DIY houseplant pros on the art of creating how-to videos
Published on April 27, 2022
On a recent weekend, I approached my fiddle leaf fig plant with unusual trepidation. Watering? No big deal. Lighting? Plenty. Instead, I was about to do something I had never done before. I was, quite literally, about to nip my plant in the bud.
On Instagram, plant enthusiast Katura Barnes—AKA @TerracottaHotties—showed me how. She reached into the crown of her own fiddle leaf fig, where the leaves met the stem, grasping for the bud at the center. Given enough time, this bud would grow into a new leaf, too. But instead, she told me to pinch it right off with a a twist and a snap. Like a magic trick, two leaves would now grow where there would otherwise be one.
Among her followers, “fiddle leaf figs used to be the biggest problem child that no one could really figure out,” Barnes told me. “A lot of people were like, ‘Go to Katura. Go to Terracotta Hotties to figure it out.’” So she started a series of how-to videos on caring for fiddle leaf fig plants.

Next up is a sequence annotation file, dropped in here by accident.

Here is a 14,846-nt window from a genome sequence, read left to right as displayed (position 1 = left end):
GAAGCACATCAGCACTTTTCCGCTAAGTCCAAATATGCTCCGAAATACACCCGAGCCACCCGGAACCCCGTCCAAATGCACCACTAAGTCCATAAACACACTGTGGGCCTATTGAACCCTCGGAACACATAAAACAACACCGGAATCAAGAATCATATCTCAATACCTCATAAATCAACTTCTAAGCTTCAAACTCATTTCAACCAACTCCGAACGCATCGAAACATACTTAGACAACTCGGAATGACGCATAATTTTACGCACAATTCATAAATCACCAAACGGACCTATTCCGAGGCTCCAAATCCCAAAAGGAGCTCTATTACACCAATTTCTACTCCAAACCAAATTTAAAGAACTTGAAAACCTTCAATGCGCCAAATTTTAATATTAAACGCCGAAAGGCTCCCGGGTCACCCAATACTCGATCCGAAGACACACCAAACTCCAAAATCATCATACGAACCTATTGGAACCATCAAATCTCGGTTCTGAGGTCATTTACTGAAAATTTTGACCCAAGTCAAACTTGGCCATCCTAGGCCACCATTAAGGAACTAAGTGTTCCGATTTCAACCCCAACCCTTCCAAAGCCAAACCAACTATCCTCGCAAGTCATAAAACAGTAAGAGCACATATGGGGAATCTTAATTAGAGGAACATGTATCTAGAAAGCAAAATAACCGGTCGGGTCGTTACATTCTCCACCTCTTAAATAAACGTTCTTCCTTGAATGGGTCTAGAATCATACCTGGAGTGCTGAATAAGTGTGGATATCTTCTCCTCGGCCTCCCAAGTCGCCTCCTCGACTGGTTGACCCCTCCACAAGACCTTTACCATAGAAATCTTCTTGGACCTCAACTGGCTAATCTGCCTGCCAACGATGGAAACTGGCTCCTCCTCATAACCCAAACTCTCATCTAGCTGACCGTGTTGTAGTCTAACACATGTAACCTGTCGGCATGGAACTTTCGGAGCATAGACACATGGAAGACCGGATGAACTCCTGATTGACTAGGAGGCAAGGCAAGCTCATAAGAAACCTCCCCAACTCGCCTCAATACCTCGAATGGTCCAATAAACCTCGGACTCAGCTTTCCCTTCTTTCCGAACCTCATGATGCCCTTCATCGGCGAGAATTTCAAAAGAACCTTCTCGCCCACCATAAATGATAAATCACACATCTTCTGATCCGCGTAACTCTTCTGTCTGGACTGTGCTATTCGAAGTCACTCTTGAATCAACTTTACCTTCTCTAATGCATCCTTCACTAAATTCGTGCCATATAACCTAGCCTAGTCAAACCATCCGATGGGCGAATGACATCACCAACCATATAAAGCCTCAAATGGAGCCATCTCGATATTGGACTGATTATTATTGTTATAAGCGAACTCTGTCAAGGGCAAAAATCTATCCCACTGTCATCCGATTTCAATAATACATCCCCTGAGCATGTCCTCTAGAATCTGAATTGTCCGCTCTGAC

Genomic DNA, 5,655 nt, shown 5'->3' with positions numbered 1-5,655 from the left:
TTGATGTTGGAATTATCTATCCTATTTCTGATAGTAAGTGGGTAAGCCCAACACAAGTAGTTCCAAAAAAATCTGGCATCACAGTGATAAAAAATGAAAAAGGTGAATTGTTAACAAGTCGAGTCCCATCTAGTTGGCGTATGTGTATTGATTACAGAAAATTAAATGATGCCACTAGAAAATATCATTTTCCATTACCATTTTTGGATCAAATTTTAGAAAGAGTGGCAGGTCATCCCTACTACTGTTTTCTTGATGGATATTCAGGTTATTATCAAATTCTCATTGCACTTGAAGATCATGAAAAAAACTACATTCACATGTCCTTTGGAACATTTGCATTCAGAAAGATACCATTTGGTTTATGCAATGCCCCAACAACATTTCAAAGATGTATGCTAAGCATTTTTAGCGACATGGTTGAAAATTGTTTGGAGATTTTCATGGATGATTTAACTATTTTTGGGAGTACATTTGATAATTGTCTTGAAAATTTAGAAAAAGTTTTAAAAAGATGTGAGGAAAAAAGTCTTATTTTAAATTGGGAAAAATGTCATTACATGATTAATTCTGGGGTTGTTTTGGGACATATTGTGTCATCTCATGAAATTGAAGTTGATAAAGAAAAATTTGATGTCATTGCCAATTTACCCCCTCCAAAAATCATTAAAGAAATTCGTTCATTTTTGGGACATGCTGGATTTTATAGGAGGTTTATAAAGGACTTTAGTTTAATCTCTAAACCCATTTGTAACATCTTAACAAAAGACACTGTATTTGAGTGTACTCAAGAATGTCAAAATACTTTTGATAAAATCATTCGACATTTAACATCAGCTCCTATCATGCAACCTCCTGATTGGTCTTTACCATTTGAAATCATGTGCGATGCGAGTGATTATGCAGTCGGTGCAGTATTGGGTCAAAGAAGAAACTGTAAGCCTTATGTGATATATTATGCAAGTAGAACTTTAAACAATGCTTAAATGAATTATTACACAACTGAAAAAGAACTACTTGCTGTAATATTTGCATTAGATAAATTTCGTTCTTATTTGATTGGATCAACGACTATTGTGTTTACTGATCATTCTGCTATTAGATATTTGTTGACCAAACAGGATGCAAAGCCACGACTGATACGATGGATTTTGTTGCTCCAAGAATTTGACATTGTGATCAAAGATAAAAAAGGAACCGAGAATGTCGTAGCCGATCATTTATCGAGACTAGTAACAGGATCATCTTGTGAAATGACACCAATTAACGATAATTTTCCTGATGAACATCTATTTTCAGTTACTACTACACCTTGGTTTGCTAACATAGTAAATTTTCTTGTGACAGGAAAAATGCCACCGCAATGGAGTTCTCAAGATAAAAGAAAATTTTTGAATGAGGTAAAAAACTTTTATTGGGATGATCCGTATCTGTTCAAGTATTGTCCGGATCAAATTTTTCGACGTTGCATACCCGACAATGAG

Barnes’ videos are simple and to the point. They’re usually set to catchy music, with quick, glamorous shots of her plants in varying states and stages—being watered, re-potted, trimmed, and coaxed into producing new growth. They’re easy to follow and strike the right narrative balance between show and tell.
It’s an impressive skill, and one that more and more people have had to pick up over the last two years. Remote work means we can’t always teach people the way we used to—hands on, over the shoulder, side by side, in real time. Now, we share our screens during Zoom calls or use new tools like Dropbox Capture to record short instructional videos for colleagues to watch and re-watch at their own pace.